"For our struggle is not against flesh and blood, but against the rulers, against the authorities, against the power of this dark world, and against the spiritual forces of evil in the heavenly realms." Paul (Ephesians, 6:12)
According to our reiterated affirmations, the great battle does not actually reside in the blood and flesh, but rather, with our inferior spiritual dispositions.
Paul of Tarsus acted superbly inspired, when he wrote his recommendation to his companions of Ephesus.
The silent and incessant conflict between the earnest disciple and the forces of the shadows is found in our own personal nature, because we became open accomplices with evil in our remote past.
We have been declared participants in unlawful actions in celestial places.
And even today, between the condensed fluids of the flesh or in the closer spheres, we act in the service of self-restoration in plain paradise.
The Earth is also a sublime stepping stone toward Heaven.
When someone refers to the fallen angels, the human listeners immediately get an impression of a superb and mysterious palace from which wise and luminous beings are expelled.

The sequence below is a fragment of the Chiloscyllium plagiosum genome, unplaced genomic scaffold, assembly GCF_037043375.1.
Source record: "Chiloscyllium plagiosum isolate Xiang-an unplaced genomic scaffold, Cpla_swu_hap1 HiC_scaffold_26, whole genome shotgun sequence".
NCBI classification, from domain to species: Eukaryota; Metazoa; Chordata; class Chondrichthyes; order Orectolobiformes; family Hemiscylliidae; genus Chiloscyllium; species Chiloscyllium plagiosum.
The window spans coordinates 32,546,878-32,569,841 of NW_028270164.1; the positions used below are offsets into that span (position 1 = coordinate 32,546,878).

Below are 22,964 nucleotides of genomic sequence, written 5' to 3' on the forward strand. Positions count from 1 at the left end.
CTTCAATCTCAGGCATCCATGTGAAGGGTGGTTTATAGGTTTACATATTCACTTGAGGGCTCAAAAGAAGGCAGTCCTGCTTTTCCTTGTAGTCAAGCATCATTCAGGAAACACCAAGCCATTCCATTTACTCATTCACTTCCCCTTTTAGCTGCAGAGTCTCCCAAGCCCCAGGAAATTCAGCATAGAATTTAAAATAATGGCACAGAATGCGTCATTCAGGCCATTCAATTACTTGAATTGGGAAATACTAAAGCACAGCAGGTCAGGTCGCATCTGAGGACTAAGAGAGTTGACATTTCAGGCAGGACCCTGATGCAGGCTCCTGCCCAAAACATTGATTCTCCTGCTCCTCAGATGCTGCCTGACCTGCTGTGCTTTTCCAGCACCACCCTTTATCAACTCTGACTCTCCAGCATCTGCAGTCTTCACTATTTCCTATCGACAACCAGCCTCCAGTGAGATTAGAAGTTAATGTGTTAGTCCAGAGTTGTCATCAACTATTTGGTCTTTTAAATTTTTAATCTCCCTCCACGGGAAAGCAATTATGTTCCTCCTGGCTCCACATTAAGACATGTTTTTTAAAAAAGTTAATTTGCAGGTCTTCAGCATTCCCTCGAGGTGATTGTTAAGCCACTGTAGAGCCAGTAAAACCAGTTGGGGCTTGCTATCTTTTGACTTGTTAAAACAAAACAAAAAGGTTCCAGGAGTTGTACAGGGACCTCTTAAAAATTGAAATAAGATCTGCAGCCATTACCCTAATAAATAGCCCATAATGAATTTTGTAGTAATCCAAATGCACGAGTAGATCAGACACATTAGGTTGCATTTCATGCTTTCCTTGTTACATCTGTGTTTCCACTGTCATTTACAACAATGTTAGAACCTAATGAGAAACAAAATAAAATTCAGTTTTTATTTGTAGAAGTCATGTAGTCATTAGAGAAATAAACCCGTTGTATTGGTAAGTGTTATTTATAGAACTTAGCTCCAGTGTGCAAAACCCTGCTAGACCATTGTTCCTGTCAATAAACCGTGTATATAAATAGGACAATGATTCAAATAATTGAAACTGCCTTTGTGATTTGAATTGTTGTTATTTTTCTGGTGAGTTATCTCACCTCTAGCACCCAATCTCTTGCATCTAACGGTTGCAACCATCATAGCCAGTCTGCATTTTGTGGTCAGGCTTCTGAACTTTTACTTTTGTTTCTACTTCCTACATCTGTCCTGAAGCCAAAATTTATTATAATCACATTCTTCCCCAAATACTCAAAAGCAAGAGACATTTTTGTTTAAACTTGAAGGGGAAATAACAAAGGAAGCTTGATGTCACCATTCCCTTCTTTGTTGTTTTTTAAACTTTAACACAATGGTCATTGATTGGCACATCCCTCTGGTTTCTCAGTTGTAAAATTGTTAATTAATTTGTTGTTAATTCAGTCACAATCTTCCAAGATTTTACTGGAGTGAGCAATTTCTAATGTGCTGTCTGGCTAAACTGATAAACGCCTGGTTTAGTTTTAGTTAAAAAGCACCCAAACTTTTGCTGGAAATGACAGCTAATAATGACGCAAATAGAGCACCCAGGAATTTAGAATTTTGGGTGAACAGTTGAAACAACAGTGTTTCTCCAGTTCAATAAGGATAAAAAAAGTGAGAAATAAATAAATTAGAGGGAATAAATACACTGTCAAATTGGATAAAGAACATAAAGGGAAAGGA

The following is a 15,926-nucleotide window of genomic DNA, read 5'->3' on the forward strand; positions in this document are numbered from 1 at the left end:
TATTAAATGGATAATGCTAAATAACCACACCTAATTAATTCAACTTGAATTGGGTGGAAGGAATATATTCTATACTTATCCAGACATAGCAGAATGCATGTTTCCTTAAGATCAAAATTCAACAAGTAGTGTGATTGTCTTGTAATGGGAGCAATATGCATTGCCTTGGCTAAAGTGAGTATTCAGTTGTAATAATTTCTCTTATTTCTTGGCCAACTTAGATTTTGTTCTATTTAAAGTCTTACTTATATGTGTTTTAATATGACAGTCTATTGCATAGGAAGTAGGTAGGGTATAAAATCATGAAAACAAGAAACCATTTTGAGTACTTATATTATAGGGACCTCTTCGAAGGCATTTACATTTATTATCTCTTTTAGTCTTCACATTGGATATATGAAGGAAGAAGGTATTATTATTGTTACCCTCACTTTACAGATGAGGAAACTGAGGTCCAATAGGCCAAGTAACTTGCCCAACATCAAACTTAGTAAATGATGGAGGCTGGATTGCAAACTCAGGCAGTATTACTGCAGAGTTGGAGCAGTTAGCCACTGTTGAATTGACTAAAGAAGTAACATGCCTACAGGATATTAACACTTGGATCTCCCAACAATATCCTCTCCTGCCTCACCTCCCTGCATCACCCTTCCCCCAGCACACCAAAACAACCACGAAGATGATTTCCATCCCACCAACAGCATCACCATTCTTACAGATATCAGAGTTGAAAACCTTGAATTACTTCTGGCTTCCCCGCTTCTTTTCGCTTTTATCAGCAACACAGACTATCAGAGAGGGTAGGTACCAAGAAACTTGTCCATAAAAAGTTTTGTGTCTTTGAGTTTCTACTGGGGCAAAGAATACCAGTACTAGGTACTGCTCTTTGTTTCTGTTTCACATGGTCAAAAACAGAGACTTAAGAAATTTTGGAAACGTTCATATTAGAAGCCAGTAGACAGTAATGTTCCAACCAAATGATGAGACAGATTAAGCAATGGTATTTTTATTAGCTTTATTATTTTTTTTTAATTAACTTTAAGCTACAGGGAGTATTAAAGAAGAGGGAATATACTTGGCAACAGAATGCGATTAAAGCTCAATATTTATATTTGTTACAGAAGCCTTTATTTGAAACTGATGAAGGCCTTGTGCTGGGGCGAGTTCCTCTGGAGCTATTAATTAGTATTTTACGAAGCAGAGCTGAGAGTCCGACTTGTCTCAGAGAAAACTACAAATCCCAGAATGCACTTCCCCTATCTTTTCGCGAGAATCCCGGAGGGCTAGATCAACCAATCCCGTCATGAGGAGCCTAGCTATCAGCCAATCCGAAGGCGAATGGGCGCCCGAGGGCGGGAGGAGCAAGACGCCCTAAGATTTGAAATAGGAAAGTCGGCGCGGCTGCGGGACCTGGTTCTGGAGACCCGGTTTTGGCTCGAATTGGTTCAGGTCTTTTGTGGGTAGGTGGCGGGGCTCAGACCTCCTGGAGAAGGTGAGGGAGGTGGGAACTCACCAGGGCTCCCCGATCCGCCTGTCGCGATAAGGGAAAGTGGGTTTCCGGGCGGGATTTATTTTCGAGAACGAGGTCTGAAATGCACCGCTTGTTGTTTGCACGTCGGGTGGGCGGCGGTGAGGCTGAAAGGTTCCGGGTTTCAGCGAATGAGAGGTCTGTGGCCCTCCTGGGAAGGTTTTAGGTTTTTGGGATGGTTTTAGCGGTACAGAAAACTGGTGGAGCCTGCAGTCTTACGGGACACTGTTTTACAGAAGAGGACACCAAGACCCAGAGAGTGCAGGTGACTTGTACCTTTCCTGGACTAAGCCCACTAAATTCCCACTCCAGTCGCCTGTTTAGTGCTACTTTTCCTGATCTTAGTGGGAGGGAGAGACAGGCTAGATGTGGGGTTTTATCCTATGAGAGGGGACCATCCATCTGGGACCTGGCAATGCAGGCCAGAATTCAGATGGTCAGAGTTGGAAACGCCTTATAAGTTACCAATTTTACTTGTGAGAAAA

Isn't it also similar to the educated individual who turns into an assassin in front of a university or a temple?
Generally, the observer on Earth relates to the crime; however, he does not stop to analyze the sacred and vulnerable place in which it occurred.
The great battle that the Apostle refers to, continues incessantly.
The cities and the human constructions are celestial zones. Neither they, nor the organic cells that are of service to us, constitute the powerful enemies, but rather, "the spiritual forces of evil," with which we synchronize through the inferior areas that we desperately hold on to. They are a vast group of souls and somber thoughts that obscure human vision, and operate cunningly so as not to lose their active companions of yesterday.
XAVIER, Francisco Cândido. Our Daily Bread. By the Spirit Emmanuel. Spititist Alliance for Books, 2003. Chapter 160.